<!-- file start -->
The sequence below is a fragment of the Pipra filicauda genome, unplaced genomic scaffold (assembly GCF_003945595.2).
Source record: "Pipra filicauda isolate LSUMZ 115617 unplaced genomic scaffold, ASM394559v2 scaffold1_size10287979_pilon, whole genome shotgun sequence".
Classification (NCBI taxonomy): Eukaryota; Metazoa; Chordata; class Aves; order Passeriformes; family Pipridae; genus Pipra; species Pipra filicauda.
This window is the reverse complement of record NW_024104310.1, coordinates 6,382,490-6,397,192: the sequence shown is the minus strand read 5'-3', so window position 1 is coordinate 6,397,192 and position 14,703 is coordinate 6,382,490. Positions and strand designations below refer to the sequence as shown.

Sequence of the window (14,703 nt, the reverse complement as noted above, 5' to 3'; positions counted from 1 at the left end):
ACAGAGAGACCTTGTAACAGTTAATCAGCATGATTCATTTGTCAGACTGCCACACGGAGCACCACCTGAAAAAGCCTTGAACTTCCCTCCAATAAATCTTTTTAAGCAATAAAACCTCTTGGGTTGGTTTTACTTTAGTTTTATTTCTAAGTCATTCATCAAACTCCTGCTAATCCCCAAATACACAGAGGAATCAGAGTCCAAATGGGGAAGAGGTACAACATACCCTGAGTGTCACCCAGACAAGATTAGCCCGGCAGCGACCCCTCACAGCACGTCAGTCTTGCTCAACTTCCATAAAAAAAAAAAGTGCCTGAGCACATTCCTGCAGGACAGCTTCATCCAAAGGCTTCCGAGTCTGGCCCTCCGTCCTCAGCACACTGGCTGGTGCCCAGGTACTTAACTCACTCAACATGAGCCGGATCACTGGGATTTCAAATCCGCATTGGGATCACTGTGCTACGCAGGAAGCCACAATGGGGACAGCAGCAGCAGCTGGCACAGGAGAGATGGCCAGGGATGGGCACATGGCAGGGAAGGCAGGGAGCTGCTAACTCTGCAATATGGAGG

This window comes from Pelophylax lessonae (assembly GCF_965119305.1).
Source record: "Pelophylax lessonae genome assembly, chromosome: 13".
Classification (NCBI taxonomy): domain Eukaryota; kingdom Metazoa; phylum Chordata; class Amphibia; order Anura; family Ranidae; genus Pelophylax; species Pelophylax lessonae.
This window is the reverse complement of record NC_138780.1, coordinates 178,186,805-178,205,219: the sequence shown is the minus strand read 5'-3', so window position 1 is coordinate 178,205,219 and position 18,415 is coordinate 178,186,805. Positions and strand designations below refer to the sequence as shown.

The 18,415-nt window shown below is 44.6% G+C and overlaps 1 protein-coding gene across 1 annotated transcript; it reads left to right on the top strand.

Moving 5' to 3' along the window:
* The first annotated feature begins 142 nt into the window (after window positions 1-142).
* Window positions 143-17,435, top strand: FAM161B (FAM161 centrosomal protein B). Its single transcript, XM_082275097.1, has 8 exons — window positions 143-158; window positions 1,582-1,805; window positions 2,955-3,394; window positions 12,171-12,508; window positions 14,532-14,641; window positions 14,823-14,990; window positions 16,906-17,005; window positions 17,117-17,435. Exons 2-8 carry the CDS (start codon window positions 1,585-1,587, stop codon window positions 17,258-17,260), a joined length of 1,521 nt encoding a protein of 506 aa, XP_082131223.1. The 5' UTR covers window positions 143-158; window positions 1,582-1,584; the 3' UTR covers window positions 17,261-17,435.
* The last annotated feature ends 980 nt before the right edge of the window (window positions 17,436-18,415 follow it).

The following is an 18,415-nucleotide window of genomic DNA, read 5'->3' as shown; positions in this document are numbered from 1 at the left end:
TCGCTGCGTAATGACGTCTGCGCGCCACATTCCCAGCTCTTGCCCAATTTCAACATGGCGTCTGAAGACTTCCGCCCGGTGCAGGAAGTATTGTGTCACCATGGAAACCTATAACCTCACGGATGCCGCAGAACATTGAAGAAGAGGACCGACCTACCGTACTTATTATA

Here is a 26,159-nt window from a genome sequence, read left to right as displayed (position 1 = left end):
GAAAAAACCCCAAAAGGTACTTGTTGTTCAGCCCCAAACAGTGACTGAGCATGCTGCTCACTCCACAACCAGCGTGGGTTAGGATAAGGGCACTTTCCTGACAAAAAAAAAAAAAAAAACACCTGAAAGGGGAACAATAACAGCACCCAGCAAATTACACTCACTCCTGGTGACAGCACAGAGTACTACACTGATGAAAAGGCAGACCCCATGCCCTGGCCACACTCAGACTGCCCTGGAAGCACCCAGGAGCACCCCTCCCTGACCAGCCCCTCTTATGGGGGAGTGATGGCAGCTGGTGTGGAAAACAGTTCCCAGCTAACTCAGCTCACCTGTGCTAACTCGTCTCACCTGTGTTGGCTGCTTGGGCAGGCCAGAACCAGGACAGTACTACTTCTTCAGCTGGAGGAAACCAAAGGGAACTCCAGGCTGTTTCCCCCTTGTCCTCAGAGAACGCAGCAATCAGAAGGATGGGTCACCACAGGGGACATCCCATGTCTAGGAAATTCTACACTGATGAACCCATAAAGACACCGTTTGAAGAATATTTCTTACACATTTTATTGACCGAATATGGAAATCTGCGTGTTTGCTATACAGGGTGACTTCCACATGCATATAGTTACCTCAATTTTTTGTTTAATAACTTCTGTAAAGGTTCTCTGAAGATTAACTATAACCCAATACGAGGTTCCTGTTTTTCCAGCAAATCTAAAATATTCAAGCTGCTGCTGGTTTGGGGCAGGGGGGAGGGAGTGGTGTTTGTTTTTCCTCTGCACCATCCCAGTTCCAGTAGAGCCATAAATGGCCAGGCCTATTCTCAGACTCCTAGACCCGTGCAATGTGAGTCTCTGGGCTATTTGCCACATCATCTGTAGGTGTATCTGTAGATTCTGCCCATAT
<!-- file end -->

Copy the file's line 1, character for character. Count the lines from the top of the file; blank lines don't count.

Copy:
The sequence below is a fragment of the Pipra filicauda genome, unplaced genomic scaffold (assembly GCF_003945595.2).